Model United Nations is a replica version of the United Nations, but instead of real-life delegates solving real-world problems, students are invited to simulate current events and role-play what occurs at an actual summit. Students represent different countries while mimicking their political ideology and taking up their perspective in an attempt to solve the global issues we currently face. Topics such as global warming, nuclear non-proliferation, women's rights and the current COVID-19 crisis are all topics discussed and debated at MUN conferences.
Two Shrewsbury students, Remika (Remie) Sirikulthada and Nicha (Nemmy) Liveerakorn, have been involved with MUN conferences for over two years. The following is their perspective on why the MUN is essential to them and how it has shaped their worldview.
Remie (Year 12):
Attending a MUN conference allows students to branch out with a network of people, practice public speaking, and develop their teamwork skills. All these factors, I believe, have played a significant role in contributing to my love for MUN.
On Sunday, October the 11th, I was lucky enough to chair the European Union Committee at the most recent MUN at ISB. Out of 12 conferences I've been a part of since starting my MUN journey in Year 9, this has easily become my favourite. The people I met from the other schools and the conversations we had together were the highlight of my day. Nothing beats walking away from an event knowing that you made friends with talented people who are just as passionate in creating change and are also striving for a better youth-led future.
This year I was also given the privilege of leading the Model United Nations club within Shrewsbury, along with two other students. Together, we've established weekly sessions that provide the students with education on the skills needed to thrive in a MUN conference. I am looking forward to seeing how the club develops at our school and can't wait for more students to join. I can tell we are already making an impact as we have Year 7's enquiring about taking part. It is fabulous that there is an urge from students so young to be interested in global politics and having their voice heard.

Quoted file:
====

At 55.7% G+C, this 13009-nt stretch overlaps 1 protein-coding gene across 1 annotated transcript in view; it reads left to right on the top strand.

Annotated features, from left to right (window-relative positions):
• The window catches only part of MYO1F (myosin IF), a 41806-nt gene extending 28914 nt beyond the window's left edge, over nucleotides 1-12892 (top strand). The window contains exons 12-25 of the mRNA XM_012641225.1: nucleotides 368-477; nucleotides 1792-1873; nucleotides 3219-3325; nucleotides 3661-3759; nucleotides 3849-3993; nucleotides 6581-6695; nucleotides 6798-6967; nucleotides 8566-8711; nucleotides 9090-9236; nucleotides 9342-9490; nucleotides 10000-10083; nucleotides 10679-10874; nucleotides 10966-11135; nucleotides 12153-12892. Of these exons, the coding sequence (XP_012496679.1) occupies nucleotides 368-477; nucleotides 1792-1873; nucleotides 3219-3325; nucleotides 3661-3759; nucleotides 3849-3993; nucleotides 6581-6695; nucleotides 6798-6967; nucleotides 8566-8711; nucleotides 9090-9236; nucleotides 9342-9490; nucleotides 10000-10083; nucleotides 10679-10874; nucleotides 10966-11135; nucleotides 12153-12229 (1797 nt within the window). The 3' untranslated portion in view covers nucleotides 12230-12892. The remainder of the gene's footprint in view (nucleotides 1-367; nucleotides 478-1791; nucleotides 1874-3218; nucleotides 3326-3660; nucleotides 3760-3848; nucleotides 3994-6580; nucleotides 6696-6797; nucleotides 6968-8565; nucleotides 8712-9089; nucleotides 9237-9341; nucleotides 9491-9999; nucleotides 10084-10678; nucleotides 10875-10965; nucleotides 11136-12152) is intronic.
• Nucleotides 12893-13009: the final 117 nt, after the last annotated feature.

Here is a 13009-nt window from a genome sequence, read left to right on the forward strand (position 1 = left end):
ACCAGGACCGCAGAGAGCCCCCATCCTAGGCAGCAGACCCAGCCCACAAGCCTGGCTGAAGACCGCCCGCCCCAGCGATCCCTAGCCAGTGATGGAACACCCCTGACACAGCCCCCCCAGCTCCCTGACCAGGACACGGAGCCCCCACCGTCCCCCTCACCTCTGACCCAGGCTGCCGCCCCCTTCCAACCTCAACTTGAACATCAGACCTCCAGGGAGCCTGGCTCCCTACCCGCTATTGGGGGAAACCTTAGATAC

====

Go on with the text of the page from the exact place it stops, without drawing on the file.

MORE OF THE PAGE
Nemmy (Year 12):
At first, I joined MUN because it seemed like a fun way to learn more about History. I soon realised that I got to meet new friends with the same interests, improve my leadership skills and develop my public speaking skills. Furthermore, participating in multiple MUN conferences helped me strengthen my analytical skills; it challenges me to do things like draft a resolution in precisely the same way as politicians at the UN do it.
My first MUN experience was back in 2018. I made one speech and co-submitted a resolution, which was acceptable, considering it was my first time. Overall, it was an unforgettable experience, disregarding the fact that I didn't know much about the rules of procedures. The most recent MUN Conference was my sixth.
In a time when expressing your political views in a public forum is challenging, MUN is a great opportunity that allows me to participate in discussions about the problems within today's society. In this era of globalisation, MUN has become one of the most crucial extra-curricular activities that can expand your understanding of current affairs. I believe that political activism for young people is critical as it provides teenagers and young adults with a sense of inclusion, purpose, and identity at a crucial time in their lives. I wholly recommend going to a MUN conference if you have an interest in international affairs.